Once you're satisfied with your ink and paper, you can still make adjustments within the driver of your printer to improve the colour accuracy of your photos. The most important of these adjustments is via an ICC profile. ICC stands for International Colour Consortium and is just the name of the body that developed colour profiles.
A colour profile is basically a look-up table, which specifies the range of colours a device can produce. A camera can capture a different range of colours, called its colour gamut, from those a scanner can scan, a monitor can display or a printer can print. If you calibrate all these peripherals using their ICC profiles, the colours you print on paper will be much closer to those you see on the screen and to the ones your camera captured in the first place.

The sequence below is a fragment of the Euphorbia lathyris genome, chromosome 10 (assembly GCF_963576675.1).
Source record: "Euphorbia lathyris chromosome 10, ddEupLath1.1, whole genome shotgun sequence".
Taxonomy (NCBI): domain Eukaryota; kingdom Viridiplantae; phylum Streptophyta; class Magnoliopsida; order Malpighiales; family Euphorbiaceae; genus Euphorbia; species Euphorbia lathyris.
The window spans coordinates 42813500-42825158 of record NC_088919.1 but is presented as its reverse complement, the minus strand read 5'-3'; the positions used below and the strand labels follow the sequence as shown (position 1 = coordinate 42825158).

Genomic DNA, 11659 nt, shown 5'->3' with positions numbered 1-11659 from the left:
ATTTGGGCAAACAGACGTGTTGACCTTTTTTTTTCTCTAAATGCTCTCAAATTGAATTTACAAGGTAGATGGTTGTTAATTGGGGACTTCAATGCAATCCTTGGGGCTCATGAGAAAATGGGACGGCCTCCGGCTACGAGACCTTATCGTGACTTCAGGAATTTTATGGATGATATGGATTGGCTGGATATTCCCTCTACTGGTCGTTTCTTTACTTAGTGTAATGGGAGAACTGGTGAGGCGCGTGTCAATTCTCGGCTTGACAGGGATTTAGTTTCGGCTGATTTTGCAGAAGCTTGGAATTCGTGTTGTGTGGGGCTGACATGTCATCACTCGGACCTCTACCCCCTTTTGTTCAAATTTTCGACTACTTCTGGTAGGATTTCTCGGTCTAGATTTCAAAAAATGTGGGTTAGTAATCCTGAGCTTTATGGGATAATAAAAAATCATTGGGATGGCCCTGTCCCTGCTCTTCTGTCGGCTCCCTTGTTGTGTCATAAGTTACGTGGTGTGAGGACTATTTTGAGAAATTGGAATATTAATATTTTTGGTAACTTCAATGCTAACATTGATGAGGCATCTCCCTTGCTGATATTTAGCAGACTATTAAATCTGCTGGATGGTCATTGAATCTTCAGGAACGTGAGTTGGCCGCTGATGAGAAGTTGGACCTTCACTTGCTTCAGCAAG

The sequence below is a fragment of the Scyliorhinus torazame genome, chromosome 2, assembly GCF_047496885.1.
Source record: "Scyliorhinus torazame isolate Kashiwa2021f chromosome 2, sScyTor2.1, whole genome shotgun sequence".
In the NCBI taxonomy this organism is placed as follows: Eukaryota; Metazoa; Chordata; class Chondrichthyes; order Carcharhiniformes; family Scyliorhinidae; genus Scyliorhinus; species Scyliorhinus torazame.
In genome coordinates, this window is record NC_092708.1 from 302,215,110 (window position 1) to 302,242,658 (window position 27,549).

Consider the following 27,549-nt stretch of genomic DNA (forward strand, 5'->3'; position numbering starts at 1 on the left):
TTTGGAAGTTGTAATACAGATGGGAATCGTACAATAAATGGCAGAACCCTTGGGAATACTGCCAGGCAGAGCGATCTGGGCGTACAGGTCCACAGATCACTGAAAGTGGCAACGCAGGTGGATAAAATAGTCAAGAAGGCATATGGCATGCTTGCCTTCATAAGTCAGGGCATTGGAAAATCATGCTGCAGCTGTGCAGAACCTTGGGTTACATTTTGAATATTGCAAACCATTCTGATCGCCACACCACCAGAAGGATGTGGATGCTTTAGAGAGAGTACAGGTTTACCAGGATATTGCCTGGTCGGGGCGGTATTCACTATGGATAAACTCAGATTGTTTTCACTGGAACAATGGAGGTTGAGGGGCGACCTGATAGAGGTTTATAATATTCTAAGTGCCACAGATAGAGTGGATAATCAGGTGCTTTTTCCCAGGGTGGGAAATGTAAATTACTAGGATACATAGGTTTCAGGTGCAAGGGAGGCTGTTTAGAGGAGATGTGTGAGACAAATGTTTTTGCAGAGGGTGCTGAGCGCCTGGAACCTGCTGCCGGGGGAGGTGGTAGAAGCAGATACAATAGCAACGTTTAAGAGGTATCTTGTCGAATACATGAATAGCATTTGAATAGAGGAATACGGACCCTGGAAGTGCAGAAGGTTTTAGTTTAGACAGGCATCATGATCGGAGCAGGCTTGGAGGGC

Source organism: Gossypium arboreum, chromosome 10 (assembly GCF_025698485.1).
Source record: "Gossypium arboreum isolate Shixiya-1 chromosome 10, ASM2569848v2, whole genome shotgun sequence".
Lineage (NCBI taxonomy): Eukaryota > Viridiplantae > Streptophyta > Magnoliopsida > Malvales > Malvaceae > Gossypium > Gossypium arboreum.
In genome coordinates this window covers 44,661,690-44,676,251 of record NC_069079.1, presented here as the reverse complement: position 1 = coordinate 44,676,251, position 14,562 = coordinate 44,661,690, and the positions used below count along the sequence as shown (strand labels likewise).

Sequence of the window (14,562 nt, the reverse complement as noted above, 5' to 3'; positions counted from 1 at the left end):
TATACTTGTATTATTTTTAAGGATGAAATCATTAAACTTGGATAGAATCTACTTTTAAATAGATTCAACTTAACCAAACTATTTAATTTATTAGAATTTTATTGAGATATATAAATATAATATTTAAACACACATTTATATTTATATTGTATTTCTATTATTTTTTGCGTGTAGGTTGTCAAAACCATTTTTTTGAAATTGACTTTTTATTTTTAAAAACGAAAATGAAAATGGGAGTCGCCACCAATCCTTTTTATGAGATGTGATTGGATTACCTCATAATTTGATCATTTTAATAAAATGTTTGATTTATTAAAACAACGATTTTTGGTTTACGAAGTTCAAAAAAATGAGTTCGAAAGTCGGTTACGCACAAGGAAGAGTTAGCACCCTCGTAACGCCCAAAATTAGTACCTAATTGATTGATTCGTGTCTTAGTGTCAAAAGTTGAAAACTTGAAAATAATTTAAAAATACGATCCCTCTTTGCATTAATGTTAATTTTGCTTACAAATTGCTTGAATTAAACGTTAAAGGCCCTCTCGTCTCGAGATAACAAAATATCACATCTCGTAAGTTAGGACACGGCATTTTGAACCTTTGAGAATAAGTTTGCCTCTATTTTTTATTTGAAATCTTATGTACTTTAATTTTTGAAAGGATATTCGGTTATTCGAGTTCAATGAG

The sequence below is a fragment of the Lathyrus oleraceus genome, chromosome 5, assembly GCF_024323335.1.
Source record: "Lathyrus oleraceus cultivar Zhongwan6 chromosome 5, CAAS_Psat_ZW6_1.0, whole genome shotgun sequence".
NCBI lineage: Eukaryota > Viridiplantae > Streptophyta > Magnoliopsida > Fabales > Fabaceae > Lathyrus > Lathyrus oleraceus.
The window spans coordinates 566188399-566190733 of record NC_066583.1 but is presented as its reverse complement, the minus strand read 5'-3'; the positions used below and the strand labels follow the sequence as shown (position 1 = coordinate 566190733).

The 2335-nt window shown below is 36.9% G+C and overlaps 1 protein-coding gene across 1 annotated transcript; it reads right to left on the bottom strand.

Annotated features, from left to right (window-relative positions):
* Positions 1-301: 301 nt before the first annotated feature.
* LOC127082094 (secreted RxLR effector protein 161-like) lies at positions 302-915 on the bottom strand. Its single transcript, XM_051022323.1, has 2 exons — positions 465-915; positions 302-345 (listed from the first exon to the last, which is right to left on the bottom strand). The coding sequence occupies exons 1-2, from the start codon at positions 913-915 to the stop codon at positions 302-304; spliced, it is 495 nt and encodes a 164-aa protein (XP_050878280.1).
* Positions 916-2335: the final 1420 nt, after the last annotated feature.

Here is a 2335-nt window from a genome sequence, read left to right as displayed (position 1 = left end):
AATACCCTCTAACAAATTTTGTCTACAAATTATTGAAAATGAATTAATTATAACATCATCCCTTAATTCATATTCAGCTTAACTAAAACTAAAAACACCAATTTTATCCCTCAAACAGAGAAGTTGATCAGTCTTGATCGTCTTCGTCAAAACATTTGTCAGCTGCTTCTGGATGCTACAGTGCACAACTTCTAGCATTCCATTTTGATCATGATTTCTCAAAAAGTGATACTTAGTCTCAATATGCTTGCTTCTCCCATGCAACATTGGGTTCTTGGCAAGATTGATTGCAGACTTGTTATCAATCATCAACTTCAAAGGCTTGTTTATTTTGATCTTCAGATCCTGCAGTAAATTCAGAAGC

If your printer doesn't have an ICC profile from its manufacturer - you may have to ask a support desk, as they're not always included on the printer's driver CD - you can get a custom one created for you. One source of these is www.passion4colour.co.uk , where a profile for your particular printer and your chosen paper will cost £17.50. You send sample print outs, the company measures them with a heavyweight colourimeter and returns you the profile, which you can then load into your graphics application, such as Photoshop or Paint Shop Pro. If you change printer or paper, you'll need a new profile.
Some printer drivers include their own settings, like ‘natural' or ‘vivid', to change the way colour is rendered. Experiment with these and see if you prefer one setting to another. You may want to choose different settings for different types of photo. Indoor shots with brightly coloured clothes may benefit from a different colour setting from landscapes of green fields.